A host of social and political issues are confronted by Social Science on Waiting Game, from mass incarceration (“Trapped in the American Dream”), police brutality (“Bells (Ring Loudly)”), homophobia (“Pray the Gay Away”), the genocide of Native Americans (“Purple Mountains”), political prisoners (“No Justice”), and gender equity (“If Not Now” and “The Anthem”). Galvanized by seismic changes in the social and political landscape, Terri Lyne founded the Berklee Institute of Jazz and Gender Justice and simultaneously formed this band, while also being inspired in particular by the work that Black Youth Project 100 is doing, a youth organization founded in the wake of George Zimmerman’s acquittal for the killing of Trayvon Martin.
“In previous projects I’ve hinted at my concerns for the society and the community that I live in,” Carrington says. “But everything has been pointing in this direction. At some point you have to figure out your purpose in life. There are a lot of drummers deemed ‘great.’ For me, that’s not as important as the legacy one leaves behind.”
With technical wizardry and profound creativity, NEA Jazz Master, Terri Lyne Carrington, has become one of the giants of today’s jazz music. A three-time GRAMMY Award-winning drummer, composer, producer, and educator, Carrington began her professional career at only ten years old and received a full scholarship to Berklee College of Music at the age of 11. She is the first female artist to ever win the GRAMMY Award for Best Jazz Instrumental Album, which she received for her 2013 work, “Money Jungle: Provocative in Blue.” Over the four-decade-plus span of her career, she has played with Herbie Hancock, Wayne Shorter, Lester Bowie, Cassandra Wilson, Dianne Reeves, Stan Getz, Al Jarreau, John Scofield, Pharoah Sanders, and Esperanza Spalding among countless other jazz luminaries.
In 2019, Carrington received the prestigious Doris Duke Artist Award as recognition of her important work in the field. She has curated musical presentations at Harvard University, Schomburg Center for Research in Black Culture, and the John F. Kennedy Center, and has enjoyed multi-disciplinary collaborations with esteemed visual artists Mickalene Thomas and Carrie Mae Weems. Her artistry and commitment to education earned her honorary doctorates from Manhattan School of Music and Berklee College of Music, where she currently serves as founder and artistic director of the Berklee Institute of Jazz and Gender Justice, whose mission is to recruit, teach, mentor, and advocate for young musicians seeking to study jazz with racial justice and gender justice as guiding principles. She is also the artistic director for the Carr Center in Detroit as well as Berklee’s Summer Jazz Workshop.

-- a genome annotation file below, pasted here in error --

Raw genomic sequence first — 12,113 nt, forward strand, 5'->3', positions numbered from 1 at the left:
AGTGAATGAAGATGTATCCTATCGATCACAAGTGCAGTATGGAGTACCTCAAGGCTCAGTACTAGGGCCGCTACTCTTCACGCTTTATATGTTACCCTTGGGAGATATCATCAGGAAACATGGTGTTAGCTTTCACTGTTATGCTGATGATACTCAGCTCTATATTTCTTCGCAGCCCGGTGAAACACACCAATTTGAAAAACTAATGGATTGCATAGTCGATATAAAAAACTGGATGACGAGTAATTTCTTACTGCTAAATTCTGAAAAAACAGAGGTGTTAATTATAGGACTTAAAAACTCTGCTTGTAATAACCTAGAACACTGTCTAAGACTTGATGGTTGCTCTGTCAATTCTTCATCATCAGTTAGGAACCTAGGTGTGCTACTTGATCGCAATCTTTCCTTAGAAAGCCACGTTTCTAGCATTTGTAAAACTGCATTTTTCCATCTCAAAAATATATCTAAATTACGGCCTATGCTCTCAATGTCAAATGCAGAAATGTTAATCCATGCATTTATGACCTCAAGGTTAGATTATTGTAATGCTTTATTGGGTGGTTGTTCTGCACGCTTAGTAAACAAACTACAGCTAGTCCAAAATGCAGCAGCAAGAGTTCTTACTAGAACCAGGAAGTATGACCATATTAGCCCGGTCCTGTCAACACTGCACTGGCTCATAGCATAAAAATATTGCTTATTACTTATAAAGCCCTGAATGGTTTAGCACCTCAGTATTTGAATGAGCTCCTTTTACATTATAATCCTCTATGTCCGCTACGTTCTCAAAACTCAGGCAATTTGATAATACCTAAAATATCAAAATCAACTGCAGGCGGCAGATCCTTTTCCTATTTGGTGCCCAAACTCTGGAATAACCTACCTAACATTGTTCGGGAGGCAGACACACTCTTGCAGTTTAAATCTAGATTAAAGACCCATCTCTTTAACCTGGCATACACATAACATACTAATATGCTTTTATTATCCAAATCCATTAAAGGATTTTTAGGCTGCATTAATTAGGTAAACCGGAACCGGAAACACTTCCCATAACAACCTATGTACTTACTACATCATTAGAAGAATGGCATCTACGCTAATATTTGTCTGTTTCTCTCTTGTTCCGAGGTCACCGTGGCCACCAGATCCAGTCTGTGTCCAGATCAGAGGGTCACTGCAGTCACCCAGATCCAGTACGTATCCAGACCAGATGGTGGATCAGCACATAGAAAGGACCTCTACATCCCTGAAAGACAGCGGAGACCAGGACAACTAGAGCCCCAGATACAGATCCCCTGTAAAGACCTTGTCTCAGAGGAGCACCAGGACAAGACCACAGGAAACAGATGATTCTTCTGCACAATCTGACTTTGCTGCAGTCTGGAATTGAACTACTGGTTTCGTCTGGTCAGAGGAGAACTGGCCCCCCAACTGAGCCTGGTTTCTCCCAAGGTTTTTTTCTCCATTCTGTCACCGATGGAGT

To date, she has released eight albums, including her 2011 work, “The Mosaic Project: LOVE and SOUL,” which features a leading cast of superb female instrumentalists and vocalists, such as Regina Carter, Natalie Cole, Lalah Hathaway, Ingrid Jensen, Chaka Khan, Ledisi, Meshell Ndegeocello, Patrice Rushen, Nancy Wilson, Lizz Wright, and others. Carrington also combined forces with David Murray and the late Geri Allen to form the MAC Power Trio. Their 2016 release, “Perfection,” is a tribute to Ornette Coleman. In 2019, Terri Lyne Carrington and Social Science released their critically acclaimed double album, Waiting Game, a project that elevates social justice issues, featuring pianist Aaron Parks and guitarist Matthew Stevens, winning 3 awards in the 2020 Downbeat International Critics Poll for Artist of the Year, Album of the Year and Group of the Year.
Taped: Friday, October 18, 2002
This hour-long, one-on-one interview provides a candid glimpse into the lives of actors and national treasures, Ossie Davis and Ruby Dee. Taped on October 18, 2002 at The Art Institute of Chicago in front of a live audience, the couple was interviewed by activist and scholar Angela Davis.
Master of Ceremonies Micah Materre, WGN-TV morning news anchor, began the program speaking of the profound influence Ossie Davis and Ruby Dee had on her life. Davis and Dee begin the interview describing their involvement in political and social campaigns. They then lovingly described when they met, during the American Negro Theater’s production of Jeb, and getting married in New Jersey in 1948.
Davis and Dee then told stories of their relationship with Reverend Dr. Martin Luther King, Jr. and Malcolm X as well as how they included their children in their political activism. They reflected on the connection between art and politics and offered ideas on how to encourage younger generations to work for positive change in the world.